Now I would like to show you how I always try to make this basic priority my guide in my pastoral work, specifically in the visitation of the sick. I visit people who are facing surgery and recovering from it, others who are the victims of accidents, still others who go to the hospital to have tests run in order to determine what ails them, and still others whose cases are terminal either because of the nature of the ailment or because of advanced age. In all of these cases I am genuinely concerned with the cure of the individual’s body—if that be the Lord’s will. I also direct such patients to pray to the Lord to enlighten the diagnostician, to guide the hand of the surgeon, to bless the efforts of the therapist, and to make the medications effective. But these concerns for the cure of the body are not the top concerns on my mind. They do not have top priority. I have a greater concern than this that one or the other of you should recover from an operation or the on-slaughts of a disease. My concern is that you face the basic problem in your life, which is the ultimate cause of the ailment, whatever it is. And that basic problem is the matter of your sin. That is why my devotions with the sick are lay-gospel centered. They are a call to repentance and a call to faith. They are a reminder that you are guilty, yet declared pardoned for Christ’s sake. I frequently use this very pericope to make that point that our Lord is first of all concerned with with healing you from your sin and after that with the healing of your body. I never know when my visit to a sick bed will be the last visit. That is why it is so important that I preach Christ crucified and risen at the sickbed. Sometime I know that the sickness and the pain and the discomfort are a blessing because it gives me opportunity to urge repentance and faith upon someone whose spiritual life may have been weak.

My concern for you when you are sick and hospitalized should also be your concern, for it is the concern of your Lord. He gave top priority to the problem of sin. That is why He came into this world. That is why He suffered Himself to be cruelly abused, nailed to the cursed tree of the cross and forsaken by His Father. He came to solve the problem of sin for you and me. He wants us to take that problem seriously in our livesu He wants us to find permanent relief from that problem in His holy life and in His wounds and death. This He wants for us, for He wants us to be His own!

A second divine priority comes to light in this story. It’s related to the first, but presents a different angle:

II. Joy of salvation before creature comfort.

The most amazing statement in this story is the first statement that Jesus made to the paralyzed man lying in excrutiating pain at His feet. It wasn’t a word of sympathy or concern over his pain. do, it was this: “Son, be of good cheer.” Jesus was telling this man that in the midst of the pain and agony of his body, he still had good, sound reason to be of good cheer and to rejoice. Why? “Thy sins be forgiven thee.” The forgiveness of sin is such a great and glorious blessing that it is to bring joy in the midst of pain, of agony, of misfortune, of sorrow, of death. He who has the forgiveness of sin can experience the joy of salvation—no matter what circumstances he finds himself in. It was only after the Lord had given him the assurance of this joy that He relieved his pain by healing him. So for the Lord the joy of salvation takes priority over any and every creature comfort.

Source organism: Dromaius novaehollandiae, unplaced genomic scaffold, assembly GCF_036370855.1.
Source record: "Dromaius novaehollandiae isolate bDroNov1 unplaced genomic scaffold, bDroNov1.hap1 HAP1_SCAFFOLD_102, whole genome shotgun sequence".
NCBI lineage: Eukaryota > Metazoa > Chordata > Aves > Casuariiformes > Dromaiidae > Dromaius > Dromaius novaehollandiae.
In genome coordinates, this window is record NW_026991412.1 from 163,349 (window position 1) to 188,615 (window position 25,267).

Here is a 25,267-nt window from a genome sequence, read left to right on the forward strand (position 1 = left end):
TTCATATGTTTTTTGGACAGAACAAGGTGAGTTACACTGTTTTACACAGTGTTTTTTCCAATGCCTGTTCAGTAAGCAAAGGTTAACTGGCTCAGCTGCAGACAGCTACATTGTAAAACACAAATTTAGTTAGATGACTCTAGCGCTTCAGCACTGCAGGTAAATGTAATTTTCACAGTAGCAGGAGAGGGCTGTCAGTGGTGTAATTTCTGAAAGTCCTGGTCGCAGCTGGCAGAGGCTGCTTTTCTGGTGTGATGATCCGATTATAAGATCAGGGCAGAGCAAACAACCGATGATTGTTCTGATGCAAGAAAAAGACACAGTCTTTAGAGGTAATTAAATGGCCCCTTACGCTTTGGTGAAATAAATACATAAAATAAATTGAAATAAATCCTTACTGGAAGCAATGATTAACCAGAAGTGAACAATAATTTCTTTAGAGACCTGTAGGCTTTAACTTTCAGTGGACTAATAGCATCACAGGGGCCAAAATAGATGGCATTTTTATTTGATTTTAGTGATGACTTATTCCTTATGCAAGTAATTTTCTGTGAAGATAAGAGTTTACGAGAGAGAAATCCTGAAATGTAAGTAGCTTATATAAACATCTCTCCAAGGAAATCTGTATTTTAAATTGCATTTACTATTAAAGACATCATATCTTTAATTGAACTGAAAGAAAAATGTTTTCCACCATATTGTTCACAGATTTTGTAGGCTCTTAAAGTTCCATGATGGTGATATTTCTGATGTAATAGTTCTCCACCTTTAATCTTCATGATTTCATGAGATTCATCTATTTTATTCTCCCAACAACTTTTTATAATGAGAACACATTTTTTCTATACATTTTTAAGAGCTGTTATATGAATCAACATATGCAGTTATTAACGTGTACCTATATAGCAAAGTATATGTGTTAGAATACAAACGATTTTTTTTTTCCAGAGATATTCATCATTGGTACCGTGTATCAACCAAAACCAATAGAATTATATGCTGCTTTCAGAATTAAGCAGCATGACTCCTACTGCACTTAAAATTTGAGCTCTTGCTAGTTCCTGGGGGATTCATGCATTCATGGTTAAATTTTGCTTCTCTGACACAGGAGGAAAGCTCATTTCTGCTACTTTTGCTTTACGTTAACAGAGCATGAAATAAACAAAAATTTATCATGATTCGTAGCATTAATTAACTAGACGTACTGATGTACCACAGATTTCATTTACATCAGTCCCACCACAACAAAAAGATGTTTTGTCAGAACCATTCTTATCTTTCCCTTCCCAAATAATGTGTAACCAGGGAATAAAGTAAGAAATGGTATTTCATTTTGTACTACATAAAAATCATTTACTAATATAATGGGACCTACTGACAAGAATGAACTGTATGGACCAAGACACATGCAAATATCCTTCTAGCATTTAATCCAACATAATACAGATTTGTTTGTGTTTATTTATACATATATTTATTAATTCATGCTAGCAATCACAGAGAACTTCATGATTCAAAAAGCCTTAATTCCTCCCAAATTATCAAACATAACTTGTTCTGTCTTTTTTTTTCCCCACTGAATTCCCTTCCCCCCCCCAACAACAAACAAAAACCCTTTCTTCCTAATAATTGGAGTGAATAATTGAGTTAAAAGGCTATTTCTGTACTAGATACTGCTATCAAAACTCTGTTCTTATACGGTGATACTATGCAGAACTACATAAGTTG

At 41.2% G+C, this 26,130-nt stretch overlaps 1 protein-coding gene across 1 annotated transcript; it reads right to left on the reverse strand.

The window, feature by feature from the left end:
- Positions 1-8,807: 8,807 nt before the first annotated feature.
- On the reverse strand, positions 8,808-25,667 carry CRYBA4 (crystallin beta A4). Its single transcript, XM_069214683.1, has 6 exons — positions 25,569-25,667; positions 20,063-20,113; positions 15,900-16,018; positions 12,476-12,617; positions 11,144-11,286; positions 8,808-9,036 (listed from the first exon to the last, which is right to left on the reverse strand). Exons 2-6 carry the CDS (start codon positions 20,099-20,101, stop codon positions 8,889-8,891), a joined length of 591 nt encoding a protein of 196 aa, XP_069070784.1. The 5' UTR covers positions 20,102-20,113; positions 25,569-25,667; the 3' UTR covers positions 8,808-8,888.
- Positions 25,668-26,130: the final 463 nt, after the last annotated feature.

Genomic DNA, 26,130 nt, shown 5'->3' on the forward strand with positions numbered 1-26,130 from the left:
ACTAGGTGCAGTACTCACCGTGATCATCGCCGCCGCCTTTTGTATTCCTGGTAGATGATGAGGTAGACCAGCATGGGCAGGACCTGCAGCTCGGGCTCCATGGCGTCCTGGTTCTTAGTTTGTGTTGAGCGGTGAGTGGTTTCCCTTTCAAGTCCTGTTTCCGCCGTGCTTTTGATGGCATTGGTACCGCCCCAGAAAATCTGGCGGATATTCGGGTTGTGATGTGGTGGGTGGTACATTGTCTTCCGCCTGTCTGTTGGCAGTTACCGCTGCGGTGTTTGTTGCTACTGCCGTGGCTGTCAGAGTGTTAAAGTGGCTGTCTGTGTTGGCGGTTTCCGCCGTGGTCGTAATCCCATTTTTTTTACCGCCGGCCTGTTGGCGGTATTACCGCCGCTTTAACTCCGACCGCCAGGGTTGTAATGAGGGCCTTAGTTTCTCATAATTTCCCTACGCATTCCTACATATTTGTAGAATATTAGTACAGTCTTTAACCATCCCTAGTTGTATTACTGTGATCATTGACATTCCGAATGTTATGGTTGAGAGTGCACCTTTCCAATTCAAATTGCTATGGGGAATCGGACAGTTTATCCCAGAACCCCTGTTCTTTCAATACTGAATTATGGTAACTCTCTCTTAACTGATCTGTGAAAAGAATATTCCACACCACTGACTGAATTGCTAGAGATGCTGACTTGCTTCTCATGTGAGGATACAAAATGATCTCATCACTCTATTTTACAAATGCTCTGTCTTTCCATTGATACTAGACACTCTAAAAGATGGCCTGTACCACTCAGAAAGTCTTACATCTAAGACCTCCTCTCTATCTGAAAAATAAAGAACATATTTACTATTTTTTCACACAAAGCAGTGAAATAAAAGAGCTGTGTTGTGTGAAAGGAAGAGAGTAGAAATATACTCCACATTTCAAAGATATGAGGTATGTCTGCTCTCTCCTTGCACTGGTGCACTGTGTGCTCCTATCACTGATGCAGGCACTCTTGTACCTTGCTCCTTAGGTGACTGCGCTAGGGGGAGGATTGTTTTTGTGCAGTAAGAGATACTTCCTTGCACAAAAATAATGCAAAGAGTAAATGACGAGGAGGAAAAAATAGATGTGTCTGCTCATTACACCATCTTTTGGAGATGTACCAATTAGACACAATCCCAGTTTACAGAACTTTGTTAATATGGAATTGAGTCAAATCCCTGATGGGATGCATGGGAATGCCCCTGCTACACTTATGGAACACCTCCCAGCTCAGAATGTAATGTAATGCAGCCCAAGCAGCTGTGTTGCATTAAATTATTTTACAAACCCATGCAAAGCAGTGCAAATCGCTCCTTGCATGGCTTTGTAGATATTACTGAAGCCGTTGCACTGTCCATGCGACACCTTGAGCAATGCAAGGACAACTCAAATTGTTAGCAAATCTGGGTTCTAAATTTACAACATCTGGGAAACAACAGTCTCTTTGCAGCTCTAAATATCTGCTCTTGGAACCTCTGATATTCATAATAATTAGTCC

Now think for a moment and you will realize that our society has turned these priorities upside down. Creature comfort is the top priority of our society. There was a time when the preservation of life was the chief goal of medical science. Now it has become the comfort of the patient. Sickness without pain, sorrow and death without emotional upset, the infirmities of old age without even knowing it—all through the use of drugs. Just keep the patient comfortable even if he doesn’t know whether he’s alive or dead, asleep or awake. One can’t fill a suffering child of God with the joy of salvation when he is under the influence of drugs. One can’t comfort mourners when they aren’t in condition even to hear what you are saying. Jesus brought joy to one suffering. He knew that pain is one of the facts of life in this sinful world.

For some twelve years I visited a woman who had multiple sclerosis. At first she sat at times in a wheel chair. Later she was confined almost entirely to her bed. At first she could move her fingers slightly; later she could move no part of her body. He didn’t pray for recovery, for it was obvious that the Lord willed her to bear her burden to the grave. But we did seek again and again, month after month, year after year to bring her the joy of salvation in Christ Jesus her Lord. She tasted of the Lord and found Him good. In the midst of suffering, in the midst of the humiliation of being completely dependent for everything upon others she knew what the joy of salvation was.

I have and I do visit people here who have had one sickness after another, one family crisis after another. We have people who realize that they must learn to live with pain or with a handicap, that they must learn to bear up under the burden which the Lord for some reason had laid upon them. There are not cures for all the ills and aches and pains of life. Not all are healthy. Not all are successful in life. Not all find love and appreciation. Not all find financial and social security. There are aches and pains, physical and emotional bruises. There is a struggle for existence. There are cares and worries over material things and over Spiritual problems. This is the nature of life. But in the midst of it all our Lord says to you and to me: “Son, daughter, young, old, healthy, sick, fortunate, unfortunate, successful, unsuccessful—be of good cheer; thy sins be forgiven thee.” He wants to and He does give the joy of salvation to all who would receive it. Let us realize that finding and having the joy of salvation can ease any and every burden that we must carry in life. “Be of good cheer!” Amen.

—Pastor Paul F. Nolting

Preached October 20, 1968
Holy Trinity Independent
Evangelical Lutheran Church
West Columbia, South Carolina